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Lethbridge College has played a leadership role in integrating VR and AR into its programs.Photo courtesy Lethbridge College

Talk about an alternate universe. Virtual reality (VR) and its cousin augmented reality (AR) are changing the way we see the world and opening doors of perception into a universe of possibility for young Canadians.

According to Dr. Kenny Corscadden, dean at the Centre for Technology, Environment and Design at Lethbridge College, the new realities are not only revolutionizing education and training in a wide variety of industries, but reducing the costs associated with delivering both.

“VR is a very cost-effective way of creating a high-powered visual of something that is being created in a two-dimensional space,” he explains. “We’re using it in a number of areas; interior design students can create virtual walk-throughs of potential designs, while multimedia students are using it in a variety of ways, including gaming.”

It also creates safer learning environments. Students in the wind turbine technician program can experience what it’s like to ascend a tower and walk out on top, thereby not only seeing but feeling what it would be like to work in such a precarious environment. The college is also using it in its policing and emergency medicine programs so students can do walk-throughs of the kinds of scenarios they’ll run into on the job. The possibilities are endless. “Early childhood educators could use virtual reality to observe how children interact without their presence influencing their behaviour or becoming a distraction,” he says.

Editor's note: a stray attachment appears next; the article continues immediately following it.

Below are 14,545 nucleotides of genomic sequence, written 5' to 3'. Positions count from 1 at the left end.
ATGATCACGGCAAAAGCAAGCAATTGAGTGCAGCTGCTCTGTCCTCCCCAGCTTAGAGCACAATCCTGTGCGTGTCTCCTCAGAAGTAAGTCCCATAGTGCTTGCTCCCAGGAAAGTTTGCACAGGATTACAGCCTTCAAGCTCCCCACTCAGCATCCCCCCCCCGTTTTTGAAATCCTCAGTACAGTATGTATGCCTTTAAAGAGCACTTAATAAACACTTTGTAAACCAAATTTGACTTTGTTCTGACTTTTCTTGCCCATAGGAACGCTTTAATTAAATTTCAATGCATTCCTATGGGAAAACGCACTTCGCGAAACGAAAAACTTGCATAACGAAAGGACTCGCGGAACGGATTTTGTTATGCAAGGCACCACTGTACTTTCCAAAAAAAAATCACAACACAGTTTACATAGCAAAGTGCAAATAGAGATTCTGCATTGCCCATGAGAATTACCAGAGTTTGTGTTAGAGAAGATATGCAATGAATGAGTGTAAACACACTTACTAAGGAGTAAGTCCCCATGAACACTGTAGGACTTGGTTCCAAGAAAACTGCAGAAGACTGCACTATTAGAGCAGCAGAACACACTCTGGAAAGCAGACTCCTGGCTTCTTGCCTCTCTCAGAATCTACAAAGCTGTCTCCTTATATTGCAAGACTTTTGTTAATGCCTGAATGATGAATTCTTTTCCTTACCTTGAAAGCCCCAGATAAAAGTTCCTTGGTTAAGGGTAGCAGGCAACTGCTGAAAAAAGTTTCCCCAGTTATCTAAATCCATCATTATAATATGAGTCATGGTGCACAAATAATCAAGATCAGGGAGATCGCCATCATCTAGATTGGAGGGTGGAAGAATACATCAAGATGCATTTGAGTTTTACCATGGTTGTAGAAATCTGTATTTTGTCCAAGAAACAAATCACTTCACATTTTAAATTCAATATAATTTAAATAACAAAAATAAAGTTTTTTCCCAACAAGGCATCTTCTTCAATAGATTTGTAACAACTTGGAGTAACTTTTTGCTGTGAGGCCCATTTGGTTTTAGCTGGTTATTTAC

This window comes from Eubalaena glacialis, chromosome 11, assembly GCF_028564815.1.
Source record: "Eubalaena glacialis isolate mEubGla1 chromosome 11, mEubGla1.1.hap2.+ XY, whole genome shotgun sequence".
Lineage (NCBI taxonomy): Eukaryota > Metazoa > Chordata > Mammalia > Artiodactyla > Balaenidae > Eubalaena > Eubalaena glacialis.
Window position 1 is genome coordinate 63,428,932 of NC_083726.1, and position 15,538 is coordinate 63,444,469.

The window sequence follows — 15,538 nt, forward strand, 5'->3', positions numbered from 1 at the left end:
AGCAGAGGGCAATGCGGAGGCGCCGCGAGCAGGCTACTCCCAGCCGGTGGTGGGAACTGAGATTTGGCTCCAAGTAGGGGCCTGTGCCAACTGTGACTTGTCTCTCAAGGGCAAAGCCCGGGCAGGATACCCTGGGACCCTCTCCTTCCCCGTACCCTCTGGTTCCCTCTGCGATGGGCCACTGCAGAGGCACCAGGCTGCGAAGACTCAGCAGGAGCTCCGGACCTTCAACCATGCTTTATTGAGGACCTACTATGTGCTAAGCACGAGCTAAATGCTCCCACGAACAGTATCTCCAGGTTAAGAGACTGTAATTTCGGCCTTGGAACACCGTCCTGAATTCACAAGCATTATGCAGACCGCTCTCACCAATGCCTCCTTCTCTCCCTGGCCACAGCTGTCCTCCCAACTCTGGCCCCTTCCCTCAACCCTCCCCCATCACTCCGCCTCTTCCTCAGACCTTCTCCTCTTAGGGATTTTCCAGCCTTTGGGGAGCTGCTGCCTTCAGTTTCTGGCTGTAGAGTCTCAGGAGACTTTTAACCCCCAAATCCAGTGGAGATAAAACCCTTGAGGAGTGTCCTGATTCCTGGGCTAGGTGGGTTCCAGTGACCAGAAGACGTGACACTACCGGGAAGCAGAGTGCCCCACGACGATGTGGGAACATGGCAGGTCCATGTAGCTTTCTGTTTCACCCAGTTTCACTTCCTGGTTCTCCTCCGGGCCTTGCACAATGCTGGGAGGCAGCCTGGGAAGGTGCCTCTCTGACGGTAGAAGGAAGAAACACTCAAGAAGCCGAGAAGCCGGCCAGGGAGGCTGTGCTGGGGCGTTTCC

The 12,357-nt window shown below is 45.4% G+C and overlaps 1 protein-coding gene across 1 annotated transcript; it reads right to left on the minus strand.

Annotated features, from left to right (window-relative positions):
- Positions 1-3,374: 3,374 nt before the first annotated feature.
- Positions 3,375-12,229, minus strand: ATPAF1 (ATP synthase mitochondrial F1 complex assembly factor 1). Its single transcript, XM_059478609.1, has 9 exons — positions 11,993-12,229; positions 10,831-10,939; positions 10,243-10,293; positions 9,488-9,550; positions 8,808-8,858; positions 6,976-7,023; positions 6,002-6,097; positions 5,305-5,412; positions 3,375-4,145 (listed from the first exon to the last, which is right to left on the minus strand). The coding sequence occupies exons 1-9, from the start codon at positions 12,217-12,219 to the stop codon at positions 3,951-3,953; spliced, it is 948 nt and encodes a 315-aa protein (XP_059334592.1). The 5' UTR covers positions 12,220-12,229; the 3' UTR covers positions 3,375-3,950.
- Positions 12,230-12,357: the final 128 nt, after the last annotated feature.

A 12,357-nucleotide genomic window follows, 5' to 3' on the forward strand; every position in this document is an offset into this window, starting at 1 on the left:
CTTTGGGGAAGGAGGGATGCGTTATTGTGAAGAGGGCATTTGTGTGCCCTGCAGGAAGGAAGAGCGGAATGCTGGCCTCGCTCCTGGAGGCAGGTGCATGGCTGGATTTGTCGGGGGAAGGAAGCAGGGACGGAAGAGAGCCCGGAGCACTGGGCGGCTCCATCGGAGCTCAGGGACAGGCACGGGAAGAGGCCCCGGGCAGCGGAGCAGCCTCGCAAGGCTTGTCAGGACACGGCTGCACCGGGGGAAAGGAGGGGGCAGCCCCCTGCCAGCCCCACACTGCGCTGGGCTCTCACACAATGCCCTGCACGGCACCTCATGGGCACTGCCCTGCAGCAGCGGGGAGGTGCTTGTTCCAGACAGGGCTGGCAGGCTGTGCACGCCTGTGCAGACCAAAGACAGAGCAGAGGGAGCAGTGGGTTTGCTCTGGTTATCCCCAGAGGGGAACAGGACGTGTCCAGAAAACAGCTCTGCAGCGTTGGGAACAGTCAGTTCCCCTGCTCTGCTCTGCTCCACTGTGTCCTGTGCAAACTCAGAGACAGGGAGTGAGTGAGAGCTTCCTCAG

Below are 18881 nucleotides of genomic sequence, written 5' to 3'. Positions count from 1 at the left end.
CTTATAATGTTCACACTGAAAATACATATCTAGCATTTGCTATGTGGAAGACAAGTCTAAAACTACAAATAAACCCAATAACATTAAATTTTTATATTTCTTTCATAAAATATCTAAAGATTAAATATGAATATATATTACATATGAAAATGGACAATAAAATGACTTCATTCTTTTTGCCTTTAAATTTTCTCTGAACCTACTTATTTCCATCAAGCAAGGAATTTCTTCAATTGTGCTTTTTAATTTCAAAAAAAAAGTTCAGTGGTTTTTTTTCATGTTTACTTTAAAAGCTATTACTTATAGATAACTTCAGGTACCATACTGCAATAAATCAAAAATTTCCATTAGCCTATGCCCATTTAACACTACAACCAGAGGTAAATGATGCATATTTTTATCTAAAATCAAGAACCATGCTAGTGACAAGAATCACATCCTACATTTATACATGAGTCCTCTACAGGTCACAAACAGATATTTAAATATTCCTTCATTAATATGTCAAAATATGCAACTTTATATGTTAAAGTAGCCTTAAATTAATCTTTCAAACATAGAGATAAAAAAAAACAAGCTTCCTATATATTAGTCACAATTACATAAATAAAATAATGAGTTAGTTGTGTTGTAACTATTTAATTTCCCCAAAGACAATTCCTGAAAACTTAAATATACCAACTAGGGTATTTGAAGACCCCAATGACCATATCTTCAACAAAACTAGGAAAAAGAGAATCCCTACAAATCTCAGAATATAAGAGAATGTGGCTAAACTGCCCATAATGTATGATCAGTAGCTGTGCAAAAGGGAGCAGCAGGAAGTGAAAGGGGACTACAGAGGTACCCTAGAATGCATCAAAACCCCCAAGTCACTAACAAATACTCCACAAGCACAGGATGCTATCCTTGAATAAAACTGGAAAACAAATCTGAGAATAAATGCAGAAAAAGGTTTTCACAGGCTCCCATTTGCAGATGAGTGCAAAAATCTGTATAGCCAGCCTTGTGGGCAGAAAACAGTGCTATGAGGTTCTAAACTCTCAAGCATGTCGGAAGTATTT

Having the base skills necessary to use platforms for virtual environments will make graduates highly employable across a wide spectrum of industries.

Dr. Kenny Corscadden, dean at the Centre for Technology, Environment and Design at Lethbridge College

Lethbridge College has played a leadership role in integrating VR and AR into its programs, and is anticipating that its growing expertise in these disciplines is going to attract a number of industry partners to its nascent applied research programs. As an example, Dr. Corscadden says the college is already in discussions with the City of Lethbridge about creating a virtual tourism platform that would allow potential visitors to whet their travel appetites and plan itineraries prior to arrival.

To meet the demand for emerging VR and AR expertise, the college is developing two new programs, a Virtual Reality/Augmented Reality Certificate and an Architectural Animation Diploma, starting next fall. Dr. Corscadden says the college shouldn’t have any trouble filling seats. According to International Data Corp, global revenue for the AR and VR market is forecast to grow exponentially to $215-billion (U.S.) by 2021.

Graduates who understand the technology, the platforms and the kinds of opportunities that are emerging are going to be in high demand, he adds. “Technology is changing how we’re going to be working in the future, and automation is changing jobs, and this is another step toward helping our students find a place in that future. Having the base skills necessary to use platforms for virtual environments will make graduates highly employable across a wide spectrum of industries.”


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